You can just duck under if you want. If you need to pass someone, I recommend waiting until the end of the pool (so that you are not going head-on into an oncoming swimmer); if someone is tickling your feet trying to pass you, I suggest keeping your speed, but try to get close to the rope in case they insist on passing you mid-length; but definitely give them the opportunity at the end of the lane to pass you off the wall.
For new triathletes, I can only suggest to take it easy on the swim. The excitement and nervousness and adrenaline can cause many people to go out far too fast, and be totally drained after the second lap. (there are two laps???)
Most people do not change out of their bathing suits (or tri shorts) after the swim.
You'll dry off pretty quick during the short run to the transition zone plus the first hundred meters of the bike.
There are changing rooms close to the exit of the swim, if you feel you will be more comfortable changing - you will lose time for sure changing, but this is fine, if you feel it's worth it for comforts sake. I've seen a few people with big beach towels drying themselves off completely after the swim - I don't think you'll need this - usually a small towel is sufficient to clean off your feet. Cycling damp is part of the sport.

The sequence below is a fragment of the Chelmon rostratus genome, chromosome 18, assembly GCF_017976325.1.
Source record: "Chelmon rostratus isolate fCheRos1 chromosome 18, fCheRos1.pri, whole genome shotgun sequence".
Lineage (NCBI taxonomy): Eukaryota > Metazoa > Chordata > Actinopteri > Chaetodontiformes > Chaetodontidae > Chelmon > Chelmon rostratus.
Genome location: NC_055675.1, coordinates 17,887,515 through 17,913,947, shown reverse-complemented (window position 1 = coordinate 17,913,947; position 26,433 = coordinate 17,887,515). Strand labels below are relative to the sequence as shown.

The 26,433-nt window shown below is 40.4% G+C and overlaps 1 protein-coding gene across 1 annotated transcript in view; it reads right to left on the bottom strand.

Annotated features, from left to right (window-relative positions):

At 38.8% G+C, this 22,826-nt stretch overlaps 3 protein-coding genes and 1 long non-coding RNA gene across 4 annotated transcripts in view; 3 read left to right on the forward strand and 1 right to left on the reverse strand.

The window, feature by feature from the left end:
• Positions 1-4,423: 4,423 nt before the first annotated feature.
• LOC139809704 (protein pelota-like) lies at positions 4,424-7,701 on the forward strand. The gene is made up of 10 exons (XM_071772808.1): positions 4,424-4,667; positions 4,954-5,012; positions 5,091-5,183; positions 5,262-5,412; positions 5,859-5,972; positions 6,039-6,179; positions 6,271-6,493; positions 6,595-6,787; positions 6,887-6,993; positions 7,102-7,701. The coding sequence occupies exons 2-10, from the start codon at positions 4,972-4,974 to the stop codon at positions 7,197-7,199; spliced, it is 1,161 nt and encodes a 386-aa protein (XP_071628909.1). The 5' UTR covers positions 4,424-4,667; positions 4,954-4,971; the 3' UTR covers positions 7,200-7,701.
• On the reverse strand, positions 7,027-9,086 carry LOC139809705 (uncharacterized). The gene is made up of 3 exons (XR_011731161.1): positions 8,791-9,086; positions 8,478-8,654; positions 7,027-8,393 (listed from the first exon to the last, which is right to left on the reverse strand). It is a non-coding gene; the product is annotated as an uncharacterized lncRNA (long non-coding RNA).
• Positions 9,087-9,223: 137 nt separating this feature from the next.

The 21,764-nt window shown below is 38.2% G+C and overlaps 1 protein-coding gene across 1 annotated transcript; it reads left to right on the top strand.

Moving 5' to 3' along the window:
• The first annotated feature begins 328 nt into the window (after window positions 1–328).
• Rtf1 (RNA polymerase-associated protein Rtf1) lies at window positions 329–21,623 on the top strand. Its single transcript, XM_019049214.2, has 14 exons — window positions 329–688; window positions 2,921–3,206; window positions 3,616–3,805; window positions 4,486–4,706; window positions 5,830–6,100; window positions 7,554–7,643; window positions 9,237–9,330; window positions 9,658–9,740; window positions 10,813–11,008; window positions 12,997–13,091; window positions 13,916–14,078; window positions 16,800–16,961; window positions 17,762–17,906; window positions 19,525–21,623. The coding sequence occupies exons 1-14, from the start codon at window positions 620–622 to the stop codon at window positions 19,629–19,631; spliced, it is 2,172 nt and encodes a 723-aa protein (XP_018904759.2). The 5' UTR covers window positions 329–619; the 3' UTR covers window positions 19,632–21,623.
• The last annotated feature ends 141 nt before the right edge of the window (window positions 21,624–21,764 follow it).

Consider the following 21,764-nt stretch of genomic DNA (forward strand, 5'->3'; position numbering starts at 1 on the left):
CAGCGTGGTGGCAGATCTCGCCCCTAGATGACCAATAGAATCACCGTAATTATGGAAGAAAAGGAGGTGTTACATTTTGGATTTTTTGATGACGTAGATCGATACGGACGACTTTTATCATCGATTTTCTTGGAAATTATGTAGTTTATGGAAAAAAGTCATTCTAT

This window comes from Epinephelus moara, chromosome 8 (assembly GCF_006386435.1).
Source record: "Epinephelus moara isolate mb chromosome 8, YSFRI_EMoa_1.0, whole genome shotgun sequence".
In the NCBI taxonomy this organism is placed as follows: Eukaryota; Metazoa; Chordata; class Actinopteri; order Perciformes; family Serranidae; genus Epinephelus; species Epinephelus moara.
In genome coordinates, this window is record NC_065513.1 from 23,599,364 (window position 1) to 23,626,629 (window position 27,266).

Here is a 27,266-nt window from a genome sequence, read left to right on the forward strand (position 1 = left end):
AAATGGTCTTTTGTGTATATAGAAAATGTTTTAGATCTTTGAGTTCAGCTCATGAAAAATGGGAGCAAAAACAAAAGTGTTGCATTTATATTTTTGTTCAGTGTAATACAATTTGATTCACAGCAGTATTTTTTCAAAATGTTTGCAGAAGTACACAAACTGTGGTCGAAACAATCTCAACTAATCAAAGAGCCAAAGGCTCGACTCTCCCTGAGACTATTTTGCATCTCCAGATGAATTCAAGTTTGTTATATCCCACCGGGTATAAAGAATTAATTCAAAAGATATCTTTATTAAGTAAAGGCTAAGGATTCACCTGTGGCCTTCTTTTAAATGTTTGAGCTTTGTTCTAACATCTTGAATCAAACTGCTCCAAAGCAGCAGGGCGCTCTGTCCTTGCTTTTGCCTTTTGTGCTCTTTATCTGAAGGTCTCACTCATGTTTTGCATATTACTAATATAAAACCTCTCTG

There are some rules about attire and race numbers which are posted on Somersault's website. You should review these. I do not believe that bare torsos are permitted, so this means that you will have to bike and run with a long enough shirt (choose something tight for optimal aerodynamics on the bike, practice putting it on when you are damp so you'll know what to expect).
Also, you will need to have your race number visible on the back of you during the bike, and on the front of you during the run. Some people pin their number on the front, and bike with their shirt on backwards and then turn it around afterwards - you can do better than this with a "race belt". Usually they're for sale on the site for about $15.
This is a little strap that goes around your waist. You can either pin or attach your number to it. Put this on after your helmet, and turn it so that your number is facing the back. When you go out for your run, simply turn it around.
You may be able to fashion something for yourself with a nylon belt. The bike portion of this race, can get congested.
There will be people of all abilities. Some will be riding bikes worth more than a car, some riding old mountain bikes (that will be me) or cruisers. I'm going to suggest four things:
- Stay to the RIGHT at much as possible.
- If you need to pass someone, do a quick shoulder check, pull out and pass them on the LEFT. You may choose to shout out, "On your left" if you think that the person you are passing will benefit from this.
- Re-read and understand the rules on drafting.
- Know how many loops you need to do - not everyone does the same number of loops.The run is easy enough if you're properly trained.
Running after biking can be a different experience. Your legs may feel like bricks. You may get pop-corn sensation in your calf muscles.
This is normal. It will go away.
Enjoy it. You're almost a triathlete.
All I can suggest for the run, is that you tough it out.
You'll feel awesome when you cross the finish line.
After your finish, congratulate yourself (I will), and then write up a race-report to post to My Blog so that others can learn from your experiences!!
Stay tuned, you real triathletes will be in store for a real laugh!!!! (sometime later this summer)
Life's fun if you don't weaken,